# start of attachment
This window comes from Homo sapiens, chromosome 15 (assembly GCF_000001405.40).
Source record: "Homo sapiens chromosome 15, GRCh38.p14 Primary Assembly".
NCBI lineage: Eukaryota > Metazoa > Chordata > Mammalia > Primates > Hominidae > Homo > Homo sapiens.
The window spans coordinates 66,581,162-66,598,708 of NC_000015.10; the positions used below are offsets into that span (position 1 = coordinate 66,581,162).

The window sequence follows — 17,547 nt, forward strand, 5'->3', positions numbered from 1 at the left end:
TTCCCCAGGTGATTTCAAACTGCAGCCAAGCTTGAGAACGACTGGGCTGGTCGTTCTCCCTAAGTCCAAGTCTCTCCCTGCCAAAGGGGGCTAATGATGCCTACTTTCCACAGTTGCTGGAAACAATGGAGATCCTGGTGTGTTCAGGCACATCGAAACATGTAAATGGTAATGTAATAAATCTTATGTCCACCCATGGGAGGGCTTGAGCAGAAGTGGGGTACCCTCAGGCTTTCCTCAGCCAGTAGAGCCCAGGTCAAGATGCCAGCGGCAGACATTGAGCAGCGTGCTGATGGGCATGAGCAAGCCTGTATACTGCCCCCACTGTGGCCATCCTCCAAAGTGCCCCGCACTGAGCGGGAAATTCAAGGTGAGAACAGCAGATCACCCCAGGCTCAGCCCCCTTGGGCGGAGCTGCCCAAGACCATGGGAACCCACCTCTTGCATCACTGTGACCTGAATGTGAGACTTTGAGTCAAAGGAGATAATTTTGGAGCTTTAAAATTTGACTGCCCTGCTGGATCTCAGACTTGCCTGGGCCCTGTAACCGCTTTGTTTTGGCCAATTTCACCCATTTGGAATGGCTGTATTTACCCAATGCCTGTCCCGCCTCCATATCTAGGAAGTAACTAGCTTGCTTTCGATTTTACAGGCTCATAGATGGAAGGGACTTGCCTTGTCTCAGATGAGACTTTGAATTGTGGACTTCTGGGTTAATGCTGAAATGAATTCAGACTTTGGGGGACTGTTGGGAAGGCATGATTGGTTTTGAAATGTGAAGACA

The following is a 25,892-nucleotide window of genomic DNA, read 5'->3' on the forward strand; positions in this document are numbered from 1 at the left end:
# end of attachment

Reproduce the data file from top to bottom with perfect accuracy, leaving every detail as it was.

This window comes from Homo sapiens, chromosome 15 (assembly GCF_000001405.40).
Source record: "Homo sapiens chromosome 15, GRCh38.p14 Primary Assembly".
NCBI lineage: Eukaryota > Metazoa > Chordata > Mammalia > Primates > Hominidae > Homo > Homo sapiens.
The window spans coordinates 66,581,162-66,598,708 of NC_000015.10; the positions used below are offsets into that span (position 1 = coordinate 66,581,162).

The window sequence follows — 17,547 nt, forward strand, 5'->3', positions numbered from 1 at the left end:
TTCCCCAGGTGATTTCAAACTGCAGCCAAGCTTGAGAACGACTGGGCTGGTCGTTCTCCCTAAGTCCAAGTCTCTCCCTGCCAAAGGGGGCTAATGATGCCTACTTTCCACAGTTGCTGGAAACAATGGAGATCCTGGTGTGTTCAGGCACATCGAAACATGTAAATGGTAATGTAATAAATCTTATGTCCACCCATGGGAGGGCTTGAGCAGAAGTGGGGTACCCTCAGGCTTTCCTCAGCCAGTAGAGCCCAGGTCAAGATGCCAGCGGCAGACATTGAGCAGCGTGCTGATGGGCATGAGCAAGCCTGTATACTGCCCCCACTGTGGCCATCCTCCAAAGTGCCCCGCACTGAGCGGGAAATTCAAGGTGAGAACAGCAGATCACCCCAGGCTCAGCCCCCTTGGGCGGAGCTGCCCAAGACCATGGGAACCCACCTCTTGCATCACTGTGACCTGAATGTGAGACTTTGAGTCAAAGGAGATAATTTTGGAGCTTTAAAATTTGACTGCCCTGCTGGATCTCAGACTTGCCTGGGCCCTGTAACCGCTTTGTTTTGGCCAATTTCACCCATTTGGAATGGCTGTATTTACCCAATGCCTGTCCCGCCTCCATATCTAGGAAGTAACTAGCTTGCTTTCGATTTTACAGGCTCATAGATGGAAGGGACTTGCCTTGTCTCAGATGAGACTTTGAATTGTGGACTTCTGGGTTAATGCTGAAATGAATTCAGACTTTGGGGGACTGTTGGGAAGGCATGATTGGTTTTGAAATGTGAAGACA

The following is a 25,892-nucleotide window of genomic DNA, read 5'->3' on the forward strand; positions in this document are numbered from 1 at the left end: